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European Journal of Physical and Rehabilitation Medicine 2017 August;53(4):590-602

DOI: 10.23736/S1973-9087.17.04482-3


language: English

Motives for physical exercise participation as a basis for the development of patient-oriented exercise interventions in osteoarthritis: a cross-sectional study

Inga KRAUSS 1 , Uwe KATZMAREK 1, Monika A. RIEGER 2, 3, Gorden SUDECK 4

1 Department of Sports Medicine, Medical Clinic, University Hospital of Tübingen, Tübingen, Germany; 2 Institute of Occupational and Social Medicine and Health Services Research, University Hospital of Tübingen, Tübingen, Germany; 3 Coordination Center, Core Facility for Health Services Research, Faculty of Medicine, Eberhard Karls University of Tübingen, Tübingen, Germany; 4 Institute of Sports Science, University of Tübingen, Tübingen, Germany


BACKGROUND: Physical exercises are effective in the treatment of osteoarthritis (OA). There is consensus that exercise interventions should take into account the patient’s preferences and needs in order to improve compliance to exercise regimes. One important personal factor is the patient’s motivation for physical exercise. Health improvement is a relevant motive for exercise participation. Accordingly, exercise interventions primarily focus on health related needs such as strengthening and pain reduction. However exercising provides further many-faceted incentives that may foster exercise adherence.
AIM: The present study aimed to characterize target groups for person-tailored exercise interventions in OA according to the International Classification of Functioning and Disability and Health (ICF). Target groups should be classified by similar individual exercise participation motive profiles and further described by their disease-related symptoms, limitations and psychological determinants of exercise behavior.
DESIGN: Observational study via self-administered questionnaires.
SETTING: Community.
POPULATION: We enrolled 292 adults with hip/knee OA living independently of assistance.
METHODS: Participants completed the Bernese Motive and Goal Inventory in Leisure and Health Sports (BMZI), the Hannover Functional Ability Questionnaire for Osteoarthritis, the WOMAC-Index (pain/stiffness), the General Self-efficacy Scale and a questionnaire on perceived barriers to exercise participation. The BMZI-scales served as active variables for cluster analysis (Ward’s method), other scales were used as passive variables to further describe the identified clusters.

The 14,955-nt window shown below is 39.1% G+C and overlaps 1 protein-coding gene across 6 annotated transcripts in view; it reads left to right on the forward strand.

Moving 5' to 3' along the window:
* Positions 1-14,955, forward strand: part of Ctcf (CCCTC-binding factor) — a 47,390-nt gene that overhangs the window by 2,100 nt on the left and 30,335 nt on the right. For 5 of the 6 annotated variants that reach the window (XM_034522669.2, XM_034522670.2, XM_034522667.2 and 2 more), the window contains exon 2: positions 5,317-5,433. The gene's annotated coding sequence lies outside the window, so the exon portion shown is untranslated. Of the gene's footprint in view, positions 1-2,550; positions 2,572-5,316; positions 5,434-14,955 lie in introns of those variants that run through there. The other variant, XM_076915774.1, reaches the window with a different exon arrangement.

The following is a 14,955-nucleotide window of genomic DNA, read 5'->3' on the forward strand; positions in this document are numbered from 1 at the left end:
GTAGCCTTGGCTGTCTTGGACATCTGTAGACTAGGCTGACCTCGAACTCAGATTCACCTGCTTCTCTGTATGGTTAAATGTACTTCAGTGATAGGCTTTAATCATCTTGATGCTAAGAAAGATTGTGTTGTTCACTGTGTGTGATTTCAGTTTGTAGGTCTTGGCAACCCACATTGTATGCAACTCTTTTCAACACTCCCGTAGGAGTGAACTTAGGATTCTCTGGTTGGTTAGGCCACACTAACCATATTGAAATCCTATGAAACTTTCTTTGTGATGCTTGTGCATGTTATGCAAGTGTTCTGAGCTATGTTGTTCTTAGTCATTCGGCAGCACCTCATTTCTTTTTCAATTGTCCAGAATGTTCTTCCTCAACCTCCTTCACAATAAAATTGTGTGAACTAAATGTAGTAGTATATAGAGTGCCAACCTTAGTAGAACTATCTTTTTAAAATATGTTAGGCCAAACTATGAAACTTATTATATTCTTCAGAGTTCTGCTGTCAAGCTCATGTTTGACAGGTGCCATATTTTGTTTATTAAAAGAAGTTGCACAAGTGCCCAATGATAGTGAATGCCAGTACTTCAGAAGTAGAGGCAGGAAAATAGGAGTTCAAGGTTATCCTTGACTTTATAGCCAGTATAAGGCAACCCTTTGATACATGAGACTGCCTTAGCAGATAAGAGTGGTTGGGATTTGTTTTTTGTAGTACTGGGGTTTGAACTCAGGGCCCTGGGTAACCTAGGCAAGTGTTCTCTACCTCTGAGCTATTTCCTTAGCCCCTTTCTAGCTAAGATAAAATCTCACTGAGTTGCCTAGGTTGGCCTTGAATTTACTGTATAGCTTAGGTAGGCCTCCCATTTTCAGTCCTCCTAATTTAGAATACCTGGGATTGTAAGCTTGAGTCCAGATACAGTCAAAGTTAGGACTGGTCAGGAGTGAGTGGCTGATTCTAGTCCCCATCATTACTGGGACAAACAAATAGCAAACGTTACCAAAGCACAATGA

RESULTS: Four clusters were defined using five exercise participation motives: health, body/appearance, esthetics, nature, and contact. Based on the identified motive profiles the target groups are labelled health-focused sports people; sporty, nature-oriented individualists; functionalists primarily motivated by maintaining or improving health through exercise; and nature-oriented, health-conscious exercisers.
CONCLUSIONS: This study contributes to the development of person-oriented exercise recommendations with a special regard to motives for exercise participation. This study delineates four phenotypes with distinctive profiles of facilitators and barriers to exercise behavior. Key aspects of person-oriented exercise interventions could be defined according to each phenotype.
CLINICAL REHABILITATION IMPACT: Incentives related to physical exercise such as enjoyment, contact, or natural environment may encourage compliance to an exercise intervention. Goal setting in the context of OA rehabilitation should therefore not only refer to health-oriented reasons but also reconsider individual motives for exercise participation.

KEY WORDS: Osteoarthritis - Exercise - International Classification of Functioning, Disability and Health

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